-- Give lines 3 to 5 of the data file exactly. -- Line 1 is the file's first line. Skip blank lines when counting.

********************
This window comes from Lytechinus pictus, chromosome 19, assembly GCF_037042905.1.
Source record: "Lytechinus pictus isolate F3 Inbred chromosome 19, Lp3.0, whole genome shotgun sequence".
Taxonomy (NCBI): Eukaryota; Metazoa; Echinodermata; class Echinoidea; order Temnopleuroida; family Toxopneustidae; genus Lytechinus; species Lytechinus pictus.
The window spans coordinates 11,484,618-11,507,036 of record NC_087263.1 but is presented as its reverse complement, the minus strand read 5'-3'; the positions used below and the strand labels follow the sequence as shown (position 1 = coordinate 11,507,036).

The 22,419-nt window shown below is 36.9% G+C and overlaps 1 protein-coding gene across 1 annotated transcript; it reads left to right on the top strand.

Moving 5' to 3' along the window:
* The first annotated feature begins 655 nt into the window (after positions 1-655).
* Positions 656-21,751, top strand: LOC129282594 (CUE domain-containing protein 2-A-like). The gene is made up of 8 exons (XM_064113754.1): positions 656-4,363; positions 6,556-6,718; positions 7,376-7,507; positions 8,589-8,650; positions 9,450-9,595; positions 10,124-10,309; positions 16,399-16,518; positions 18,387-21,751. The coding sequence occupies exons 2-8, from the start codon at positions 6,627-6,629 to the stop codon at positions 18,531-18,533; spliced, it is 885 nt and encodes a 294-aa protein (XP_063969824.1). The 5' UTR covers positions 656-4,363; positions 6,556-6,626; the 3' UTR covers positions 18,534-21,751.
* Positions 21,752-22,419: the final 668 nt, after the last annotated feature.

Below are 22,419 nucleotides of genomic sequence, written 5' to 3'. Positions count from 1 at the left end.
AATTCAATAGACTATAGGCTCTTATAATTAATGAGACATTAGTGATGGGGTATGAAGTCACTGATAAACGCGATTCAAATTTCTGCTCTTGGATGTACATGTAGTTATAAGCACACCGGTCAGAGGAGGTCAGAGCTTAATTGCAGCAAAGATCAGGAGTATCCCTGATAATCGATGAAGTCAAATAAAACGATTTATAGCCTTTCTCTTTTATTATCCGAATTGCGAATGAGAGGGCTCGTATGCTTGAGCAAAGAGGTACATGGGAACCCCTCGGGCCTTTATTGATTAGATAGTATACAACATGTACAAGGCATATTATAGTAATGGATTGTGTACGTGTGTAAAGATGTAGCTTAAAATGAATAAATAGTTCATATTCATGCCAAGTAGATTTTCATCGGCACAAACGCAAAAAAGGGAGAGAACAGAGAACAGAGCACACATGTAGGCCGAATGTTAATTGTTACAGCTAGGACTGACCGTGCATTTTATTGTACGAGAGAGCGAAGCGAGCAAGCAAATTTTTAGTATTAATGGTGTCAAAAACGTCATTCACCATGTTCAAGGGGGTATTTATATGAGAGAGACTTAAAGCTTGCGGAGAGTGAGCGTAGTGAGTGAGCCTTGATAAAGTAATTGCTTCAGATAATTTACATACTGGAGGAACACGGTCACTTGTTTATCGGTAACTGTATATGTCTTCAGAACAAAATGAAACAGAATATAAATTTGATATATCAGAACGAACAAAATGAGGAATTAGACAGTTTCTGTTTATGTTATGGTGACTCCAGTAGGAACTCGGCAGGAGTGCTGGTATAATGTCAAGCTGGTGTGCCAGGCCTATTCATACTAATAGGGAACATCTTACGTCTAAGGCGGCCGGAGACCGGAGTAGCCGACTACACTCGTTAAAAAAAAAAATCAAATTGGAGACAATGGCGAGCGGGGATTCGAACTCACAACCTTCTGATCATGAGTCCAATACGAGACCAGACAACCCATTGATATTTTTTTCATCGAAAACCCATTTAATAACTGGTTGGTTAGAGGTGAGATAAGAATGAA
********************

Taxonomy (NCBI): Eukaryota; Metazoa; Echinodermata; class Echinoidea; order Temnopleuroida; family Toxopneustidae; genus Lytechinus; species Lytechinus pictus.
The window spans coordinates 11,484,618-11,507,036 of record NC_087263.1 but is presented as its reverse complement, the minus strand read 5'-3'; the positions used below and the strand labels follow the sequence as shown (position 1 = coordinate 11,507,036).

The 22,419-nt window shown below is 36.9% G+C and overlaps 1 protein-coding gene across 1 annotated transcript; it reads left to right on the top strand.